A colleague and I applied stylometric methods to the work of the world’s best-selling author, James Patterson, in order to form an impression of how much he contributes to the writing of his co-authored books. The results of the study show that, in each of the collaborative novels (we checked all where there was a relevant sample to test against – where the co-author had written individual texts), the dominant style is that of Patterson’s co-authors. This is quantitative evidence that, when collaborating with a junior party, Patterson’s contributions to the literary process are more concerned with plot than style. This isn’t a “gotcha!” moment: Patterson has always given the impression that he’s more about the plot. But it is confirmation that the world’s bestselling author may not principally be a writer. Read more in The Conversation.
This morning, I was proofreading an introduction that I recently finished, and wanted to share the following passage with the community:
“An analogy which jumps readily to mind can be traced back to a particular exchange at one of the community’s largest annual gatherings, the Digital Humanities Summer Institute, hosted by the University of Victoria, British Columbia. Each year, DHSI instructors welcome participants with an outline of what materials they will be covering throughout the Institute. Typically collegial and informal, this particular welcome session took on a Harry Potter theme, with the majority of instructors promising to teach students new bouts of computational wizardry. When the turn of David Hoover came, there was a change in the theme. Professor Hoover, an eminent figure in the field of computational stylistics, was quick to point out that his participants would not be doing anything magical with computers, but rather, using computers to assist their understanding of the magic that is literature.”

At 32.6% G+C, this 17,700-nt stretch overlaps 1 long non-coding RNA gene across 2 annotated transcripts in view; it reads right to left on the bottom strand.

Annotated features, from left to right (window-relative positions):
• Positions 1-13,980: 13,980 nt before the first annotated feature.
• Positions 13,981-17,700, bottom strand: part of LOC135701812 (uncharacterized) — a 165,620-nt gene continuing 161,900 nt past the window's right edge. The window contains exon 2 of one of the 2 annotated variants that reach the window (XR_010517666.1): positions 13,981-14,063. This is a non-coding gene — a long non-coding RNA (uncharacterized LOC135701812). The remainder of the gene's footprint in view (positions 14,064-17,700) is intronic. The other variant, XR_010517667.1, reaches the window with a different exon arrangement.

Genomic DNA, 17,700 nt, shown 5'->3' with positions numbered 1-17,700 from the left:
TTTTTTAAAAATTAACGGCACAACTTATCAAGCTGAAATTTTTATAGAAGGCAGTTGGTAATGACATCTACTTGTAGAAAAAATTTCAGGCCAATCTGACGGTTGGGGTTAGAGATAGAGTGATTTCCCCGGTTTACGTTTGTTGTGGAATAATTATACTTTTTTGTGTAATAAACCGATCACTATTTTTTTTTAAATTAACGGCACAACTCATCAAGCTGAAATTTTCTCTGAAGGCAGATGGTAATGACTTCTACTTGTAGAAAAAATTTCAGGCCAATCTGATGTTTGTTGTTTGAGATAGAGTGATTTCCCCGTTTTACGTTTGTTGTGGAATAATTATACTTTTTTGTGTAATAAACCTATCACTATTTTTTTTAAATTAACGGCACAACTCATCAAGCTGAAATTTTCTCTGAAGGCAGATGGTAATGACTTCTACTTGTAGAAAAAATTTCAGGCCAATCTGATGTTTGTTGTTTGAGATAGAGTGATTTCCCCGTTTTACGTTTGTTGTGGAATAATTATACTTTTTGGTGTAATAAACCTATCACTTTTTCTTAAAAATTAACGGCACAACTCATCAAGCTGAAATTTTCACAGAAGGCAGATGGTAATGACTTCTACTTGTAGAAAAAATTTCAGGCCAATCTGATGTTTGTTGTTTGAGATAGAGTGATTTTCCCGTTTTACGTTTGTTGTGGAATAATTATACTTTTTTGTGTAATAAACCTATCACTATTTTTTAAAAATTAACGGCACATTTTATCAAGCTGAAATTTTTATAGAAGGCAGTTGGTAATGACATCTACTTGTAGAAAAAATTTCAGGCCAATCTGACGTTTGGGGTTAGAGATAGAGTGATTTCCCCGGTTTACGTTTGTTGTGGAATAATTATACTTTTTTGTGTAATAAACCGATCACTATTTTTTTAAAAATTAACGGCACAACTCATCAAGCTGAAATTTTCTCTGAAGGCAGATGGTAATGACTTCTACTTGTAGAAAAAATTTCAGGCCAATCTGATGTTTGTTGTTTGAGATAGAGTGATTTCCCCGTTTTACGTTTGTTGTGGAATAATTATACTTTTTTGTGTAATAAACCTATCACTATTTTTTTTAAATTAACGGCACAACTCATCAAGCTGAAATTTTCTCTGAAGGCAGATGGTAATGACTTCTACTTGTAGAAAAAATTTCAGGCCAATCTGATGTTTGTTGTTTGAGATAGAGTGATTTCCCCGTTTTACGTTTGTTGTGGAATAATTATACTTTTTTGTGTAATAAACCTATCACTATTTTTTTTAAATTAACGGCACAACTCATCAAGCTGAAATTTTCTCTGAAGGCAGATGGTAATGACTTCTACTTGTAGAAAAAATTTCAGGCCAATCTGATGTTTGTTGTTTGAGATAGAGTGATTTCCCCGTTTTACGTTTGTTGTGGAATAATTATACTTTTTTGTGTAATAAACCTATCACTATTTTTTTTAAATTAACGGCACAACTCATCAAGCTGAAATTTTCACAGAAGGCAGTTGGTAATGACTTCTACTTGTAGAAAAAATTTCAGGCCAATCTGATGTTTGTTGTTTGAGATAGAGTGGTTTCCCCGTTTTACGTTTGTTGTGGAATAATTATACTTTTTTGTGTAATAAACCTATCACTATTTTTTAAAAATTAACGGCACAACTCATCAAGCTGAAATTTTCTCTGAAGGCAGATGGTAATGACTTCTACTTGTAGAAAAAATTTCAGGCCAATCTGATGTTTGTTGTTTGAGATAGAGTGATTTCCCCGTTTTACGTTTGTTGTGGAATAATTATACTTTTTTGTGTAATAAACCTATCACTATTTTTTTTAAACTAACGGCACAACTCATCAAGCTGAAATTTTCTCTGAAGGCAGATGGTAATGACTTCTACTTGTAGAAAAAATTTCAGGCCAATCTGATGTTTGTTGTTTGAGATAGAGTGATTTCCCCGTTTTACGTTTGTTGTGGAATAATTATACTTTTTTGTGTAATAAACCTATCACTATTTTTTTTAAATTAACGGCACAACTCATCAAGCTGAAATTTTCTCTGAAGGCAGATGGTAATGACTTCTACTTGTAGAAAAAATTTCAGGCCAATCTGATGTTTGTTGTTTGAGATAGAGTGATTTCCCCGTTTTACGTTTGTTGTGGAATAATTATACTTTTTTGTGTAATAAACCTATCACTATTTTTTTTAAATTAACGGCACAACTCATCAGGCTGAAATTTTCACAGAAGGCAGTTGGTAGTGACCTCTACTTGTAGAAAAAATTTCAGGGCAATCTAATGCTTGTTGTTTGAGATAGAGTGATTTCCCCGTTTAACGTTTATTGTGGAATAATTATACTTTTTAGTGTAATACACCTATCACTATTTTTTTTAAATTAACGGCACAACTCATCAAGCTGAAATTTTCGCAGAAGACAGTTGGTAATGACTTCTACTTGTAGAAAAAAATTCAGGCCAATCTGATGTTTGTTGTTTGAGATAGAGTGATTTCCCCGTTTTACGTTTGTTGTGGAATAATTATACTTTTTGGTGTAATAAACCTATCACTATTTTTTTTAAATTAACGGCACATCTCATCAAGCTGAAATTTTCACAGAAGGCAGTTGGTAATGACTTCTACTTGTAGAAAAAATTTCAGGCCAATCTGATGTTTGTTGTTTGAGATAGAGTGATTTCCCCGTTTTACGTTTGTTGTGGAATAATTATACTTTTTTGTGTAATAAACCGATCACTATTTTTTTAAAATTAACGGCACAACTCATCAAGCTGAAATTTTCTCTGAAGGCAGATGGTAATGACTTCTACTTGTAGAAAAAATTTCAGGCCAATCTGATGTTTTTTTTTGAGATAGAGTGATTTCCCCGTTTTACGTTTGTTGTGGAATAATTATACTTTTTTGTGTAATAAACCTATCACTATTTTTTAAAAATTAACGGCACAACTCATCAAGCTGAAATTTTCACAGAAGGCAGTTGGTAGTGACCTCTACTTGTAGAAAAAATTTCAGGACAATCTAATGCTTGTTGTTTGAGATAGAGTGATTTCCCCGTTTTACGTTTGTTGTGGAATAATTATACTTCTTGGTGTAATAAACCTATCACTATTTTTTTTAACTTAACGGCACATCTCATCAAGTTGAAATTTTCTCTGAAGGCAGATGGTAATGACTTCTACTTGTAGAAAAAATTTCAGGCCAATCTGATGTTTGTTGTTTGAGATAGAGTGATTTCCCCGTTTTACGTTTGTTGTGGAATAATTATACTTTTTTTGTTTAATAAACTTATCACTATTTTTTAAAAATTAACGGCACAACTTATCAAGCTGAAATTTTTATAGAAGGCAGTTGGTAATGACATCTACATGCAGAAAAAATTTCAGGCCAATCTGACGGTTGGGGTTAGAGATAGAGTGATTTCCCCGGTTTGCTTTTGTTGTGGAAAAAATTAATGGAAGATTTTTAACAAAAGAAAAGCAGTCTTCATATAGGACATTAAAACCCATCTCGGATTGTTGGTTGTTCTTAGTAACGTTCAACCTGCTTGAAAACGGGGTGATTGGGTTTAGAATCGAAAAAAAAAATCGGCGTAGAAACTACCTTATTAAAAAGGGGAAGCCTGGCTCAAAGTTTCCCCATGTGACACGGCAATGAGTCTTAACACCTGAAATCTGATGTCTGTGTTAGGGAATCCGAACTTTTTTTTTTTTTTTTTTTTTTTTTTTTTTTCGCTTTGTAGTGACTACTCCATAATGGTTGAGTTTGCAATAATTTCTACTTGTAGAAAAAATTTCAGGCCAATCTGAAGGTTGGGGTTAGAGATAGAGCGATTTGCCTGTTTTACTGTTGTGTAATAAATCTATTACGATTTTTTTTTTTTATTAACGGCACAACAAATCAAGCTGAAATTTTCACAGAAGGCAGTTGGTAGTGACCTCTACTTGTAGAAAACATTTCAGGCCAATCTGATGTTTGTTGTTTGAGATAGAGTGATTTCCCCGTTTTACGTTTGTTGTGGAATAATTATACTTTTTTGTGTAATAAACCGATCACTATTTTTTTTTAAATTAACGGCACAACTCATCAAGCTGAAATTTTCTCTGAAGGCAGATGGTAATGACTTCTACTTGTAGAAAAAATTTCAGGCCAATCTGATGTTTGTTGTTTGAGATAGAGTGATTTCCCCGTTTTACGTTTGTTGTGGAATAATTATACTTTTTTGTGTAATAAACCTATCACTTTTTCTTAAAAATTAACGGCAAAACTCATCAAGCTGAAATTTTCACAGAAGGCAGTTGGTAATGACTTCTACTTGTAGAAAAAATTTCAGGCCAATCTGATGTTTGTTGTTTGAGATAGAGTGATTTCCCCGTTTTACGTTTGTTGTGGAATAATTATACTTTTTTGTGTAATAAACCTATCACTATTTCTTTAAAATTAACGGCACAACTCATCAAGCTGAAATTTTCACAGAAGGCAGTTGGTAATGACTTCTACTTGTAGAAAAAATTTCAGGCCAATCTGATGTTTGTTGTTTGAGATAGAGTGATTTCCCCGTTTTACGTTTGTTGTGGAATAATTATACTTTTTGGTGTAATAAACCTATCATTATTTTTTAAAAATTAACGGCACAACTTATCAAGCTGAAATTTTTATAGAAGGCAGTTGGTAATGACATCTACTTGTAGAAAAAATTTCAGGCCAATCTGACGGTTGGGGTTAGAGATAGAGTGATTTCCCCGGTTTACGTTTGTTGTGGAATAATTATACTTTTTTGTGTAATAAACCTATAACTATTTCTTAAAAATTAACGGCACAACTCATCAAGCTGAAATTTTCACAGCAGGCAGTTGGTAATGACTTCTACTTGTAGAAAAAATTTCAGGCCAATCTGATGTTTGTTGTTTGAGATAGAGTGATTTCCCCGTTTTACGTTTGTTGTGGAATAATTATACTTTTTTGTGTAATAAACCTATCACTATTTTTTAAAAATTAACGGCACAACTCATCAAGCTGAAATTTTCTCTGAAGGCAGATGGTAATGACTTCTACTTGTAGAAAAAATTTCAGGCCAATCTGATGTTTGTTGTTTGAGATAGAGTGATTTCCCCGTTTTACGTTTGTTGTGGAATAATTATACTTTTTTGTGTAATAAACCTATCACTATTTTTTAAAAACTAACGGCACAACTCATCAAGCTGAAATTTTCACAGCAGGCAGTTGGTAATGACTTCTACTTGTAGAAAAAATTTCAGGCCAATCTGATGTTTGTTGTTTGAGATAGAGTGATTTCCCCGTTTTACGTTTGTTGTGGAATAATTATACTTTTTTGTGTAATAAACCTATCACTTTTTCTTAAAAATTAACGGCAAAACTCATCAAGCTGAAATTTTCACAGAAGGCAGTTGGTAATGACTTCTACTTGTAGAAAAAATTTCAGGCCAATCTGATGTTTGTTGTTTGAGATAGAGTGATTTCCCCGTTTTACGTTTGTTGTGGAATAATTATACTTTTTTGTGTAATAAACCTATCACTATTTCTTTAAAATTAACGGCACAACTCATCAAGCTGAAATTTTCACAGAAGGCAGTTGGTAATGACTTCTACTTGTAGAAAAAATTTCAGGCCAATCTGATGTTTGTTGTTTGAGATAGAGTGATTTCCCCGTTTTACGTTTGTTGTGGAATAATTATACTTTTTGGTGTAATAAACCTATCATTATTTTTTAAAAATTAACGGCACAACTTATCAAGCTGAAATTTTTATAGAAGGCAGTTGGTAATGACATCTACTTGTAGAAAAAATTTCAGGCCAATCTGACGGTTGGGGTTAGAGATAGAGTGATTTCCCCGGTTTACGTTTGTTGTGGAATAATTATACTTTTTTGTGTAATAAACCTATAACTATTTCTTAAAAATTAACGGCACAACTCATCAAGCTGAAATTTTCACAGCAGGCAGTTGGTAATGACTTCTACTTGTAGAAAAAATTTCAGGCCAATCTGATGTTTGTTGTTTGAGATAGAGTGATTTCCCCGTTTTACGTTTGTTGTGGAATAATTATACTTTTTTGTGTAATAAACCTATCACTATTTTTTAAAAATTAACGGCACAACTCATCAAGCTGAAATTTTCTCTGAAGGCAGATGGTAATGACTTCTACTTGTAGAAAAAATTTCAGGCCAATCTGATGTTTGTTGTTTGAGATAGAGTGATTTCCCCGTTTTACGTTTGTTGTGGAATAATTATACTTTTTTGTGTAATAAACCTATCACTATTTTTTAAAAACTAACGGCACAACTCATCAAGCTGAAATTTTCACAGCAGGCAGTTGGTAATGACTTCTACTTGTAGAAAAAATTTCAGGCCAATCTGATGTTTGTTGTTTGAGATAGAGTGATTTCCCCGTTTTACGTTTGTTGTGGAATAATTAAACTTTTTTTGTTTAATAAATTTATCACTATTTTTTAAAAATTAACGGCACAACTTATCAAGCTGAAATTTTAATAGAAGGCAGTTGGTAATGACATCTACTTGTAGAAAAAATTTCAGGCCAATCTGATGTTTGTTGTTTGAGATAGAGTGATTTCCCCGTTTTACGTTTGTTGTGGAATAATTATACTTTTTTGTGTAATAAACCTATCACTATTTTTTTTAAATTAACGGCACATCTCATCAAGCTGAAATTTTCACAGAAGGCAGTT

It’s a sentiment which I believe we would all do well to remember as we go about our work as digital humanists.
For a more detailed account of this topic, see the article, “Finn’s Hotel and the Joycean Canon”, which appeared in Issue 14 (Spring 2014) of Genetic Joyce Studies.
Ithys Press controversially published Finn’s Hotel in June 2013, describing the collection as “almost certainly the last unpublished title by James Joyce”. Ithys and Rose contend that the fragments warrant consideration as a standalone collection, the style in which they are written suggesting that such was Joyce’s intention: “The prose pieces of Finn’s Hotel … are written in a unique diversity of styles, much more so than Ulysses. Taken together, they form the true and hitherto unknown precursor to the multi-modulated voices of the Wake—but these first utterings from Finn’s Hotel are far easier to understand.” This view is not unanimously accepted, with some scholars countering that the writings are merely early drafts for what would later become Finnegans Wake, and thus should not be published as an independent addition to the Joycean canon. Terence Killeen notes, in The Irish Times, that “the pieces scream of Finnegans Wake itself”. He states: “It is true that one or two of them did not end up in the final text, but it is quite normal for a writer to draft and then abandon various passages in the initial stages of a major work.”
Star Wars fans with an interest in novels from the franchise will be familiar with the works of Michael Reaves and Steve Perry, authors of Darth Maul: Shadow Hunter and Shadows of the Empire, respectively. Reaves and Perry have also collaborated on a number of books, the most recent being Death Star, published by Del Rey in October 2007. Using the aforementioned single-author novels, I formed an authorial signature of both Reaves and Perry. Then, utilising stylometry’s rolling Delta* method, I analysed their contributions to the text of Death Star.